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The ubiquitin-like modifier FAT10 inhibits retinal PDE6 activity and mediates its proteasomal degradation

Open AccessPublished:August 14, 2020DOI:https://doi.org/10.1074/jbc.RA120.013873
      The retina-specific chaperone aryl hydrocarbon interacting protein-like 1 (AIPL1) is essential for the correct assembly of phosphodiesterase 6 (PDE6), which is a pivotal effector enzyme for phototransduction and vision because it hydrolyzes cGMP. AIPL1 interacts with the cytokine-inducible ubiquitin-like modifier FAT10, which gets covalently conjugated to hundreds of proteins and targets its conjugation substrates for proteasomal degradation, but whether FAT10 affects PDE6 function or turnover is unknown. Here, we show that FAT10 mRNA is expressed in human retina and identify rod PDE6 as a retina-specific substrate of FAT10 conjugation. We found that AIPL1 stabilizes the FAT10 monomer and the PDE6-FAT10 conjugate. Additionally, we elucidated the functional consequences of PDE6 FAT10ylation. On the one hand, we demonstrate that FAT10 targets PDE6 for proteasomal degradation by formation of a covalent isopeptide linkage. On the other hand, FAT10 inhibits PDE6 cGMP hydrolyzing activity by noncovalently interacting with the PDE6 GAFa and catalytic domains. Therefore, FAT10 may contribute to loss of PDE6 and, as a consequence, degeneration of retinal cells in eye diseases linked to inflammation and inherited blindness-causing mutations in AIPL1.
      The process of vision is very complex and needs to be tightly controlled. Because retinal cells, especially the rod and cone photoreceptors, have an unusually high demand for the synthesis and thus folding of proteins involved in phototransduction, a specialized chaperone machinery is needed to guarantee retinal proteostasis (
      • Baehr W.
      Membrane protein transport in photoreceptors: the function of PDEδ: the Proctor lecture.
      ,
      • Sung C.H.
      • Chuang J.Z.
      The cell biology of vision.
      ,
      • Yadav R.P.
      • Artemyev N.O.
      AIPL1: A specialized chaperone for the phototransduction effector.
      ,
      • Young R.W.
      The renewal of rod and cone outer segments in the rhesus monkey.
      ). One member of this machinery is the aryl hydrocarbon interacting protein-like 1 (AIPL1), which together with Hsp70 and Hsp90 forms a chaperone heterocomplex (
      • Hidalgo-de-Quintana J.
      • Evans R.J.
      • Cheetham M.E.
      • van der Spuy J.
      The Leber congenital amaurosis protein AIPL1 functions as part of a chaperone heterocomplex.
      ). AIPL1 is exclusively expressed in developing photoreceptors, adult rods, and the pineal gland (
      • Sohocki M.M.
      • Bowne S.J.
      • Sullivan L.S.
      • Blackshaw S.
      • Cepko C.L.
      • Payne A.M.
      • Bhattacharya S.S.
      • Khaliq S.
      • Qasim Mehdi S.
      • Birch D.G.
      • Harrison W.R.
      • Elder F.F.
      • Heckenlively J.R.
      • Daiger S.P.
      Mutations in a new photoreceptor-pineal gene on 17p cause Leber congenital amaurosis.
      ,
      • van der Spuy J.
      • Chapple J.P.
      • Clark B.J.
      • Luthert P.J.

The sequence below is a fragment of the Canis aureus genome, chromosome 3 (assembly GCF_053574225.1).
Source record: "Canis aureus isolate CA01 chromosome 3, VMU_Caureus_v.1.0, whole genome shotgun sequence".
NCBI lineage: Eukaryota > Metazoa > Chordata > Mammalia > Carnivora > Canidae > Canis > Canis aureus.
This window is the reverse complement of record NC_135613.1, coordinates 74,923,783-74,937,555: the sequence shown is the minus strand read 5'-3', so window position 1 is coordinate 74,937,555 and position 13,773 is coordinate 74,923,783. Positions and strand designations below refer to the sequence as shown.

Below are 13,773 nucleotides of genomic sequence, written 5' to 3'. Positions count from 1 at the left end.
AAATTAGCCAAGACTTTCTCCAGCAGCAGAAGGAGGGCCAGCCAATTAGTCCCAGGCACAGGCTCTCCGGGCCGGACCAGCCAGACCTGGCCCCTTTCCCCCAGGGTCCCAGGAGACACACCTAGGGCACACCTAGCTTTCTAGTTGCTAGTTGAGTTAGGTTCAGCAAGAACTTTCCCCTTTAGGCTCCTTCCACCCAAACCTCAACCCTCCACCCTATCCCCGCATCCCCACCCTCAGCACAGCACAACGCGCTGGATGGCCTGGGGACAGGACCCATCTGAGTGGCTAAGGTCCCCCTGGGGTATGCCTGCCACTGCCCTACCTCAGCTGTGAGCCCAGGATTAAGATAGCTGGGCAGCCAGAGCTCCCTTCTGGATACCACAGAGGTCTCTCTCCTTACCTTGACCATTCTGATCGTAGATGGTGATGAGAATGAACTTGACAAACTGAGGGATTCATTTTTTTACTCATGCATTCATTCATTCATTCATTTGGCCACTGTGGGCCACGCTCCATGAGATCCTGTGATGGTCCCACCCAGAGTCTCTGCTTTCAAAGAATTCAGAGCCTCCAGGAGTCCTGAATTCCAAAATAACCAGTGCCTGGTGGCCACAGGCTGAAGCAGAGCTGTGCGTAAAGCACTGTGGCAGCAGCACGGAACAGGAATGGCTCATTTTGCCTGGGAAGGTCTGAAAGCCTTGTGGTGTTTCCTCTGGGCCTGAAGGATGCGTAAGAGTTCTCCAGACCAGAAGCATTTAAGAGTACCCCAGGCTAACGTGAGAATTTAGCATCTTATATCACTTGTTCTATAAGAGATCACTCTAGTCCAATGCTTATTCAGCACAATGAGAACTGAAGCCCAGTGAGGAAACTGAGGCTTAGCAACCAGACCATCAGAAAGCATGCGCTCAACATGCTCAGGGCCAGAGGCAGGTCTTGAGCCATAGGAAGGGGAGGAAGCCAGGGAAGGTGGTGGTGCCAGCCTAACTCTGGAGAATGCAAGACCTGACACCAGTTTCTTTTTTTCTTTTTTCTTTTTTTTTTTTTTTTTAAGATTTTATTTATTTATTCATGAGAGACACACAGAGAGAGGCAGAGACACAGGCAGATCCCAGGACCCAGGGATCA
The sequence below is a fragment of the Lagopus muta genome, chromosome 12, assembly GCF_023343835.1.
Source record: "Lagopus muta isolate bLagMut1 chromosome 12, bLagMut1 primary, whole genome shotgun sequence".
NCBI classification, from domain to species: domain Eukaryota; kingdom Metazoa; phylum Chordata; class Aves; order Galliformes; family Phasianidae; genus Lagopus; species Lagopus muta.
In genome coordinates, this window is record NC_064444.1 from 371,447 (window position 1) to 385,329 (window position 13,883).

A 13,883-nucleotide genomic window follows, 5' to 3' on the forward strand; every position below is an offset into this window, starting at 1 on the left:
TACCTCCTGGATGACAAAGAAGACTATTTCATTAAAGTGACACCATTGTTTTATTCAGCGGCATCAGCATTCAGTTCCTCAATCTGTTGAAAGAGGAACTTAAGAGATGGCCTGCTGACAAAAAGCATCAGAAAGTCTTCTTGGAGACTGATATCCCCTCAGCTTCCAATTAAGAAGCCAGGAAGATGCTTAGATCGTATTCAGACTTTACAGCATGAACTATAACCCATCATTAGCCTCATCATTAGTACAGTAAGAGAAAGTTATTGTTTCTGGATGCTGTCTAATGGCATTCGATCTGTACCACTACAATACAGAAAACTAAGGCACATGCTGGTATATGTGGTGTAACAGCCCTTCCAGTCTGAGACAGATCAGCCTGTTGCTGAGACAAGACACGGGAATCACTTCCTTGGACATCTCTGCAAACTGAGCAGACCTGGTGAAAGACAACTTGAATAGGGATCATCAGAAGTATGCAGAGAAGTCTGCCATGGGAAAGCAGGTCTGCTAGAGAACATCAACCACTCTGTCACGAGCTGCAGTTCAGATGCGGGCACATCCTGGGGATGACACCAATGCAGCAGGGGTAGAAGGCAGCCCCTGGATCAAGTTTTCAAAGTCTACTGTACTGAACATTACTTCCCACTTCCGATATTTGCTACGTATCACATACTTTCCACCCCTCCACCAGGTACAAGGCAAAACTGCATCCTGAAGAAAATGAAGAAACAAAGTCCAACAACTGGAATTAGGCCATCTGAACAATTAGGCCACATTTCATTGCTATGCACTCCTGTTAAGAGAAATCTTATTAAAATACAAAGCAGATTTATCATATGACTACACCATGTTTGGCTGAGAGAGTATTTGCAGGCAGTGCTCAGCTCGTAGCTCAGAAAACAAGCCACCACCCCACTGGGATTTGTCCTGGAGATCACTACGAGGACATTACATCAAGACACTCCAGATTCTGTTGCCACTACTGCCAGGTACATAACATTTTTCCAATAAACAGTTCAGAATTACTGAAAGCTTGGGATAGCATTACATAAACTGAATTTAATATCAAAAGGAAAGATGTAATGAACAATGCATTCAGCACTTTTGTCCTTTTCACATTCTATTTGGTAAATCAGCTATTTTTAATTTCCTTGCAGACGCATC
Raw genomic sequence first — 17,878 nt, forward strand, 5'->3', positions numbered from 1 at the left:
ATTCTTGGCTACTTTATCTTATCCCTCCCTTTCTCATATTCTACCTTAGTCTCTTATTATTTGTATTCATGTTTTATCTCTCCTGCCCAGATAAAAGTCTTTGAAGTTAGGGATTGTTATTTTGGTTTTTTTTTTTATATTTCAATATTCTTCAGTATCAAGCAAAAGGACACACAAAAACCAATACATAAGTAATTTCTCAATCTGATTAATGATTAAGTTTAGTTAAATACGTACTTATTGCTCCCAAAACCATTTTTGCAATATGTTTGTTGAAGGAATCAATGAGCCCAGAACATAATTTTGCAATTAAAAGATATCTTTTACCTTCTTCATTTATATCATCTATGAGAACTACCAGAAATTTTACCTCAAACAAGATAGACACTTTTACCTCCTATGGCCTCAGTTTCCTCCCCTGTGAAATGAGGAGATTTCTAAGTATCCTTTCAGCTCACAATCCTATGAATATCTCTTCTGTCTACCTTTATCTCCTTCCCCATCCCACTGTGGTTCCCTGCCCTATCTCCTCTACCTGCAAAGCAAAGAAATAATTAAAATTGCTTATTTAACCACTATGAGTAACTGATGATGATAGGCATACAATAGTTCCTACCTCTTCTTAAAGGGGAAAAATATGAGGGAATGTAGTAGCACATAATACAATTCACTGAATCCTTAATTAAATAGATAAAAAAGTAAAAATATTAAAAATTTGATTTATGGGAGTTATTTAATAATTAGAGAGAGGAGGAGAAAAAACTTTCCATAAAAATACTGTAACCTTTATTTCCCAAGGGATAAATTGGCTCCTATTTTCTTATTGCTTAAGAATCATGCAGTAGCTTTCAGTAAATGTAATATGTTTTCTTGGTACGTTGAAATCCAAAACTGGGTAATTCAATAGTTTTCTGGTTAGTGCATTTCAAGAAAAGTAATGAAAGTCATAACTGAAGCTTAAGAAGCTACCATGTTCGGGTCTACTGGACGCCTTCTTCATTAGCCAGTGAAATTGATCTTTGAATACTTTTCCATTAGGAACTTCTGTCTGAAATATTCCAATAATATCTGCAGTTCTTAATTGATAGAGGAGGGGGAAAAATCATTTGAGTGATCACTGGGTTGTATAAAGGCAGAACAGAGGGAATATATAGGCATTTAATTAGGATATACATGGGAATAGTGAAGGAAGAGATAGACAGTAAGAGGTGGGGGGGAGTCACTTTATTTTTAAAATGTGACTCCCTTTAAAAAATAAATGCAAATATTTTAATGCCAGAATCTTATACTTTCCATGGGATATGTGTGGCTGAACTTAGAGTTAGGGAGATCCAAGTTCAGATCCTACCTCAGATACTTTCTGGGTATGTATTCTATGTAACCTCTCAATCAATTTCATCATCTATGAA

• Sethi C.S.
      • Cheetham M.E.
      The Leber congenital amaurosis gene product AIPL1 is localized exclusively in rod photoreceptors of the adult human retina.
      ,
      • van der Spuy J.
      • Kim J.H.
      • Yu Y.S.
      • Szel A.
      • Luthert P.J.
      • Clark B.J.
      • Cheetham M.E.
      The expression of the Leber congenital amaurosis protein AIPL1 coincides with rod and cone photoreceptor development.
      ). Its importance becomes apparent because even point mutations within the Aipl1 gene, such as A197P or C239R, induce an inherited retinal degenerative disease called Leber congenital amaurosis (LCA), which is characterized by the loss of vision during the first months of life (
      • Sohocki M.M.
      • Bowne S.J.
      • Sullivan L.S.
      • Blackshaw S.
      • Cepko C.L.
      • Payne A.M.
      • Bhattacharya S.S.
      • Khaliq S.
      • Qasim Mehdi S.
      • Birch D.G.
      • Harrison W.R.
      • Elder F.F.
      • Heckenlively J.R.
      • Daiger S.P.
      Mutations in a new photoreceptor-pineal gene on 17p cause Leber congenital amaurosis.
      ,
      • Sacristan-Reviriego A.
      • van der Spuy J.
      The Leber congenital amaurosis-linked protein AIPL1 and Its critical role in photoreceptors.
      ).
      Within photoreceptors, AIPL1 is important for chaperoning retinal phosphodiesterase 6 (PDE6) (
      • Yadav R.P.
      • Artemyev N.O.
      AIPL1: A specialized chaperone for the phototransduction effector.
      ). AIPL1 was not only shown to interact with PDE6 but also to be essential for the proper assembly of PDE6 subunits into a holoenzyme (
      • Kolandaivelu S.
      • Huang J.
      • Hurley J.B.
      • Ramamurthy V.
      AIPL1, a protein associated with childhood blindness, interacts with α-subunit of rod phosphodiesterase (PDE6) and is essential for its proper assembly.
      ). Within rods and cones, PDE6 differs in the composition of the catalytic core. Whereas rod PDE6 possesses a heterodimeric catalytic core consisting of an α- and a β-subunit, cone PDE6 is composed of two catalytic α′-subunits. Nonetheless, both interact with two photoreceptor-specific inhibitory γ-subunits (
      • Baehr W.
      • Devlin M.J.
      • Applebury M.L.
      Isolation and characterization of cGMP phosphodiesterase from bovine rod outer segments.
      ,
      • Deterre P.
      • Bigay J.
      • Forquet F.
      • Robert M.
      • Chabre M.
      cGMP phosphodiesterase of retinal rods is regulated by two inhibitory subunits.
      ,
      • Gillespie P.G.
      • Beavo J.A.
      Characterization of a bovine cone photoreceptor phosphodiesterase purified by cyclic GMP-Sepharose chromatography.